Robert Griffin III and Andrew Luck spent months vying to be No. 1.
The struggle played out on college football fields in California and Texas last fall, at off-season awards presentations in Florida and inside a theater room in New York City. This year’s great draft debate took the top two quarterbacks to Indianapolis for the annual scouting combine and back to their college campuses for personal workouts and interviews.
Now, barring some unforeseen circumstance before Thursday night’s NFL Draft, commissioner Roger Goodell will declare Luck the winner when the Colts make him the first overall pick. The truth is, there might not be a loser in this competition.
“Both guys have tremendous intangibles and their skill sets are outstanding,” Colts general manager Ryan Grigson said earlier this week. “I don’t see how either of them are not successful in this league.”
In the NFL world, there’s no such thing as a sure bet. Just ask JaMarcus Russell or Ryan Leaf.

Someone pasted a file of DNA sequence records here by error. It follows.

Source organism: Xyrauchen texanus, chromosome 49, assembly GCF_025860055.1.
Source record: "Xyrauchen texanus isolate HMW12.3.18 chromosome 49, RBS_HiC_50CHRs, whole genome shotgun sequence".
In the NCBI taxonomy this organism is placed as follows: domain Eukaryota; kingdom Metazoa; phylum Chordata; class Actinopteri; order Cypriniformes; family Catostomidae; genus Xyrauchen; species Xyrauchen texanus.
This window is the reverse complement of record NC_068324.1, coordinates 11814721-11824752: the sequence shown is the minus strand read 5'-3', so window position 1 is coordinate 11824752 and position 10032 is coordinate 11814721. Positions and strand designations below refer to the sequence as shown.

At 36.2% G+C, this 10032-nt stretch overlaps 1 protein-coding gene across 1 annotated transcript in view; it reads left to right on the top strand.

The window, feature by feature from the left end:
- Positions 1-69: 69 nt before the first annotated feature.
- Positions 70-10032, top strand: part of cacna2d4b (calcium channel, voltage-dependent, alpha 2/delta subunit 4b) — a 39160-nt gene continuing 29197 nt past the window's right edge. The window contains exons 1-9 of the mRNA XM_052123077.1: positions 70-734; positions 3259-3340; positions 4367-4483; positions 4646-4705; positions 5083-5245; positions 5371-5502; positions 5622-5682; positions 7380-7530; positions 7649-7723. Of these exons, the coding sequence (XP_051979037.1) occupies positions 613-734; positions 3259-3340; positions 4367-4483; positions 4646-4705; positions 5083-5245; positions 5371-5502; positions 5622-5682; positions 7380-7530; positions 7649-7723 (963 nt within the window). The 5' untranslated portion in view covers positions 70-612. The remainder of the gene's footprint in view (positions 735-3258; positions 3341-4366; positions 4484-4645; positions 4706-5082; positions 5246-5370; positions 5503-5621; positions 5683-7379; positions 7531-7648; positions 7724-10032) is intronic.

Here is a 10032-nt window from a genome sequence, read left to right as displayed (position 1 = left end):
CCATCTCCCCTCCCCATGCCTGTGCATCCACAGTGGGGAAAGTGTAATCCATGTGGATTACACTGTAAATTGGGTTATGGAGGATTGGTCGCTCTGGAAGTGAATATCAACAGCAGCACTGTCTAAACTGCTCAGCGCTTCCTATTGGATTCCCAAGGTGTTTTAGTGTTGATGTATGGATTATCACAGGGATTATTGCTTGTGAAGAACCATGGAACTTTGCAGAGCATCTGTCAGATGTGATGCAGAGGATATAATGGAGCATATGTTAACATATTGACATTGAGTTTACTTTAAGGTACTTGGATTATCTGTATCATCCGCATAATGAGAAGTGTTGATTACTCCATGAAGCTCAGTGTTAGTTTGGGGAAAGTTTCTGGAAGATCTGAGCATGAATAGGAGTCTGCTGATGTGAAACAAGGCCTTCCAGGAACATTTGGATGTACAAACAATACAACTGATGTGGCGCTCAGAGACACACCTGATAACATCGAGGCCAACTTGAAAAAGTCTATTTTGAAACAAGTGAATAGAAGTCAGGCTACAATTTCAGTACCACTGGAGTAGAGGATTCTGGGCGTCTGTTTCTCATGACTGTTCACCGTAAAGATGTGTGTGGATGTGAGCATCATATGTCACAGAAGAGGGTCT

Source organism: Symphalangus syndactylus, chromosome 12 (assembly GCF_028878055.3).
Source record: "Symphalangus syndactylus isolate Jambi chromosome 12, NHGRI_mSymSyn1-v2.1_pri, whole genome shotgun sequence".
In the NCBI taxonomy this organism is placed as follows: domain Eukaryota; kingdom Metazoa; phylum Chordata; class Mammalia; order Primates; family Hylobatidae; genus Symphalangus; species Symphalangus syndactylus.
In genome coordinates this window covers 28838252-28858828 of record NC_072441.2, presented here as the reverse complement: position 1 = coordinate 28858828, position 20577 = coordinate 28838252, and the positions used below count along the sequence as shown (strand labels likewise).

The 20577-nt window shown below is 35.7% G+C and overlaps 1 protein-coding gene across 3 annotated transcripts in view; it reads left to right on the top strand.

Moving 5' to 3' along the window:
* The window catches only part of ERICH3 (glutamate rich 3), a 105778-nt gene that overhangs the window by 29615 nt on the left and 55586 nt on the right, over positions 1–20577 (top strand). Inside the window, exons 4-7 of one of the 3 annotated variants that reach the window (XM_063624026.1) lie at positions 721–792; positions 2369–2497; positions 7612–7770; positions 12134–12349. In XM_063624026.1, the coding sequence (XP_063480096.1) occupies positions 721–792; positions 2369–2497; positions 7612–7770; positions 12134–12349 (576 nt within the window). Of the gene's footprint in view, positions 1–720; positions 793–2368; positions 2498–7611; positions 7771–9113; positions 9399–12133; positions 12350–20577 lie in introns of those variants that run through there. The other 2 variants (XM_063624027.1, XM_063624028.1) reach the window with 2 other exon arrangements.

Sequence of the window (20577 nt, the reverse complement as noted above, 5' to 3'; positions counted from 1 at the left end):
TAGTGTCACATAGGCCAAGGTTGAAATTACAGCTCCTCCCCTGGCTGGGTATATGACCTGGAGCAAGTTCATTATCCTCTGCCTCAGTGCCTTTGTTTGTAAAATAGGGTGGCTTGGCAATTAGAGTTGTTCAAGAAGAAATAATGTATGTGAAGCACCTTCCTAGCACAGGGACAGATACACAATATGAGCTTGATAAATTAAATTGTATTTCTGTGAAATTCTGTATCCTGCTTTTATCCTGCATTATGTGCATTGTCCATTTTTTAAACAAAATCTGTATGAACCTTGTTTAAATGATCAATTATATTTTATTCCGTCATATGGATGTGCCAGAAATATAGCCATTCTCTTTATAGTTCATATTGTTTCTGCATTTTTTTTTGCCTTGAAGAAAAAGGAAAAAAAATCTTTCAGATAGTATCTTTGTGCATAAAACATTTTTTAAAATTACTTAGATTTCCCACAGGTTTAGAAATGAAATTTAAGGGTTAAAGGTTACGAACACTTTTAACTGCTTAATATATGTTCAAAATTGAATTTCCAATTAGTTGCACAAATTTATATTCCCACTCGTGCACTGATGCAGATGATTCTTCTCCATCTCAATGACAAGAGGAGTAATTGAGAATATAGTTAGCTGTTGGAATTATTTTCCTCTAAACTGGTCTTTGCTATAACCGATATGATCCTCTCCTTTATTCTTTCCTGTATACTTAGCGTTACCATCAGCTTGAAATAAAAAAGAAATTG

Most analysts believe, however, Luck and Griffin will be smart picks if they can stay healthy and their teams remain patient with their development.
So why are the Colts taking Luck? History.
Luck’s résumé looks like a virtual carbon-copy of his predecessor in Indy, Peyton Manning.
He’s smart, loves the game and leaves nothing to chance. Even their paths to the draft are similar.
Like Manning, Luck grew up with an NFL-playing quarterback father. Like Manning, Luck left his home state to play college football. Like Manning, Luck ignored the temptation to leave school after three years even though both would have been the No. 1 pick. Like Manning, Luck finished second in the Heisman Trophy race during his final college season, and the Colts are hoping that, like Manning, Luck will make the Colts a regular Super Bowl contender.
In three seasons under Luck, the Cardinal went from a sub-.500 team to national championship contender. He broke John Elway’s school record for most TD passes in a career and last season completed 70 percent of his passes while throwing only nine interceptions.
Griffin’s résumé is every bit as impressive.
In 2011, Griffin threw for 4,293 yards, 37 TDs, completed 72.4 percent of his passes.
NFL scouts knew Griffin was a star much earlier than Luck.
“RG3 was an unknown quantity to those outside the professional scouting community. So his ‘ride; was purely a result of those who didn’t know him,” former Colts GM Bill Polian said. “He hasn’t risen, he was there all the time. Anybody who tells you he wasn’t, wasn’t doing their homework.”